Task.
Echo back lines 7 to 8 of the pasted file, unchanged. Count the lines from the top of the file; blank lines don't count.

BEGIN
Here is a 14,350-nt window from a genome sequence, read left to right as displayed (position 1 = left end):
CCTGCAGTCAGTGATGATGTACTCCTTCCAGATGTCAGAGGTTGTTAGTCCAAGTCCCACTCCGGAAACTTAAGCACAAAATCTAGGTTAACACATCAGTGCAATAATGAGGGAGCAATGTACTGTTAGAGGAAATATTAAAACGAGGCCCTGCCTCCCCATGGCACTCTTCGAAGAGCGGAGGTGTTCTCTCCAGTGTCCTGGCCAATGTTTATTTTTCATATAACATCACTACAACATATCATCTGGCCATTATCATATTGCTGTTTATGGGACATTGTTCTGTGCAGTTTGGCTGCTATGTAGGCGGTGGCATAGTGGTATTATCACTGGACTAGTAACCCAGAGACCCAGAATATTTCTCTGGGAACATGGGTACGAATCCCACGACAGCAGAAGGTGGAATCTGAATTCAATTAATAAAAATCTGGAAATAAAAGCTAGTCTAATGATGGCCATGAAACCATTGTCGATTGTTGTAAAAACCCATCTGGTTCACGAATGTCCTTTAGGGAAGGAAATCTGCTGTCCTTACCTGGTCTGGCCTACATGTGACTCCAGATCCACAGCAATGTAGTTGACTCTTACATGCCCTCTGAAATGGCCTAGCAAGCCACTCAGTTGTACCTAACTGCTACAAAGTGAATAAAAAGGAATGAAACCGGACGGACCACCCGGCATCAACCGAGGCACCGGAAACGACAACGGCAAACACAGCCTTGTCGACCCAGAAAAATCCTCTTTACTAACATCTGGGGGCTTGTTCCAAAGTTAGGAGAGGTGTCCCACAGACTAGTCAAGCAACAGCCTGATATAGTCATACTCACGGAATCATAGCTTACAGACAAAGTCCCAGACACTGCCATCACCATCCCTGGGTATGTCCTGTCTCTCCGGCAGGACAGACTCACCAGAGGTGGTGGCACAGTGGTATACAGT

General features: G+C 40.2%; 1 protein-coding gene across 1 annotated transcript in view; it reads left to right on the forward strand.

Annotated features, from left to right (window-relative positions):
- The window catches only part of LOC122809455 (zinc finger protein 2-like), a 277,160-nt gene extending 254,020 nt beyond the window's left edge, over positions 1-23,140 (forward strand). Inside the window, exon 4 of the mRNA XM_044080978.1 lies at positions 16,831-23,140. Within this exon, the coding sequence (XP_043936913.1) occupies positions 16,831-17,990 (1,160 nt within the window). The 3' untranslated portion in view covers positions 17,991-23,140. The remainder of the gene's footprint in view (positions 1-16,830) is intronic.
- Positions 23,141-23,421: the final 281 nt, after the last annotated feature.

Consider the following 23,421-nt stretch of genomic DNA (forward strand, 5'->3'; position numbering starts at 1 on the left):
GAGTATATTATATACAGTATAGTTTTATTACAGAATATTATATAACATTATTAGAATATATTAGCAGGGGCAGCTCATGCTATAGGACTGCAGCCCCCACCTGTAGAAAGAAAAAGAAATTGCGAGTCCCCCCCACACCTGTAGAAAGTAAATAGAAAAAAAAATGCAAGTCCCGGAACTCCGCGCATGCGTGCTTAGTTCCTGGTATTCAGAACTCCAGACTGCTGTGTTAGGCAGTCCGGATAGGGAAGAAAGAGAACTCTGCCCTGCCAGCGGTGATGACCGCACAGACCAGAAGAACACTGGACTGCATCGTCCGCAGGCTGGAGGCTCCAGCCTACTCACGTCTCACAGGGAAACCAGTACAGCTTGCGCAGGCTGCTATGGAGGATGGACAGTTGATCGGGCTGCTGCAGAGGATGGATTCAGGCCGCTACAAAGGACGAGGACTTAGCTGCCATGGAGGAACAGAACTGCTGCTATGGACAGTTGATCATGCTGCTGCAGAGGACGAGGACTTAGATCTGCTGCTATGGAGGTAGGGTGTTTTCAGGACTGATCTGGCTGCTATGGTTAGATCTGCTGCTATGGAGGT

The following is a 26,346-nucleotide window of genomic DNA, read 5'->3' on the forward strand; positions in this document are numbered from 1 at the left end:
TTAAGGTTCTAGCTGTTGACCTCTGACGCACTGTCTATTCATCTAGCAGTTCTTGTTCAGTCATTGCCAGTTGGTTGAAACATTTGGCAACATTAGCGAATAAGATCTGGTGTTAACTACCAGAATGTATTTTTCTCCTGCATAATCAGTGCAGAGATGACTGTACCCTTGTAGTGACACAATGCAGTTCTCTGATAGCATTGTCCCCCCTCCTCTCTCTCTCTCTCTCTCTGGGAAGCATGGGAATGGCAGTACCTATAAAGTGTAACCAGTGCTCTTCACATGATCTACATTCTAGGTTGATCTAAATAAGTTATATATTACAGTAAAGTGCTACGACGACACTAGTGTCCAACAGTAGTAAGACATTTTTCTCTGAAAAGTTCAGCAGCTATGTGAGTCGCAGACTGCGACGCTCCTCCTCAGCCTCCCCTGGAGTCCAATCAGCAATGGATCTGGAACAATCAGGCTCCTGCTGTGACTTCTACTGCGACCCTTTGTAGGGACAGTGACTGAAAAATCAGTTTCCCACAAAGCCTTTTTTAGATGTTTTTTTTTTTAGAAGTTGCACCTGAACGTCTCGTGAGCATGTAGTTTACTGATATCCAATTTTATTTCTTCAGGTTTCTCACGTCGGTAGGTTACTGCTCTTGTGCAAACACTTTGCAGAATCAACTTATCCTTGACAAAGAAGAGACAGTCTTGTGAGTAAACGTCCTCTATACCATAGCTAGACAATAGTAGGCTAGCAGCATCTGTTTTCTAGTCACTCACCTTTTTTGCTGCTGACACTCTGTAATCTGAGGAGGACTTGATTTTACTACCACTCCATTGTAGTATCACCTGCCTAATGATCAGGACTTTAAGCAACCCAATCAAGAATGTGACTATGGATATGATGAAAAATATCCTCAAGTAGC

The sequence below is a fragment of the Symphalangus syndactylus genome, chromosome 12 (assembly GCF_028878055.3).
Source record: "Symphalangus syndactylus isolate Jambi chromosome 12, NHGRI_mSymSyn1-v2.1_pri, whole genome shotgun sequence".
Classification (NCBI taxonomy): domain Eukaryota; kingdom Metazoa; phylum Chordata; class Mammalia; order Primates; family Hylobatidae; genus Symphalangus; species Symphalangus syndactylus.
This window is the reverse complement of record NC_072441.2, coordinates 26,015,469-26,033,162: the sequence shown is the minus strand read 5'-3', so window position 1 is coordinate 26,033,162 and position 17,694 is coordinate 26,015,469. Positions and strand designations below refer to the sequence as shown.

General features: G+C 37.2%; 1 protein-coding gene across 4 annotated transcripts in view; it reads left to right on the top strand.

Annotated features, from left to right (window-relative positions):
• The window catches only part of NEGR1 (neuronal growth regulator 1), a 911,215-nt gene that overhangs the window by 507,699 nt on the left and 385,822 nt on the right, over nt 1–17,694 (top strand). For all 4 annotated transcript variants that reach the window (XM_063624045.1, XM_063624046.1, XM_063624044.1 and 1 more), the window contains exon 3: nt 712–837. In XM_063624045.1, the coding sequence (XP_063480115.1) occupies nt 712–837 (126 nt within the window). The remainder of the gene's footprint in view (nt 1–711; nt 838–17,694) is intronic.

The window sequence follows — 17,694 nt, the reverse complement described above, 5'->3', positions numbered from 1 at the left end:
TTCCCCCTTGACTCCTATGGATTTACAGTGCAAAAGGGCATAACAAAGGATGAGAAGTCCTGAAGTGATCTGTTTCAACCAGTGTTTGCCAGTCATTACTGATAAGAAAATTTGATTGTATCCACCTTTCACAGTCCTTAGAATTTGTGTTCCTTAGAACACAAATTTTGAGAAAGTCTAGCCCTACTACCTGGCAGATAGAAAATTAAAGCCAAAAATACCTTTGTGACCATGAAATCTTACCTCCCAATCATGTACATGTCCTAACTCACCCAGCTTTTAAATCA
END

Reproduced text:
Consider the following 23,421-nt stretch of genomic DNA (forward strand, 5'->3'; position numbering starts at 1 on the left):
GAGTATATTATATACAGTATAGTTTTATTACAGAATATTATATAACATTATTAGAATATATTAGCAGGGGCAGCTCATGCTATAGGACTGCAGCCCCCACCTGTAGAAAGAAAAAGAAATTGCGAGTCCCCCCCACACCTGTAGAAAGTAAATAGAAAAAAAAATGCAAGTCCCGGAACTCCGCGCATGCGTGCTTAGTTCCTGGTATTCAGAACTCCAGACTGCTGTGTTAGGCAGTCCGGATAGGGAAGAAAGAGAACTCTGCCCTGCCAGCGGTGATGACCGCACAGACCAGAAGAACACTGGACTGCATCGTCCGCAGGCTGGAGGCTCCAGCCTACTCACGTCTCACAGGGAAACCAGTACAGCTTGCGCAGGCTGCTATGGAGGATGGACAGTTGATCGGGCTGCTGCAGAGGATGGATTCAGGCCGCTACAAAGGACGAGGACTTAGCTGCCATGGAGGAACAGAACTGCTGCTATGGACAGTTGATCATGCTGCTGCAGAGGACGAGGACTTAGATCTGCTGCTATGGAGGTAGGGTGTTTTCAGGACTGATCTGGCTGCTATGGTTAGATCTGCTGCTATGGAGGT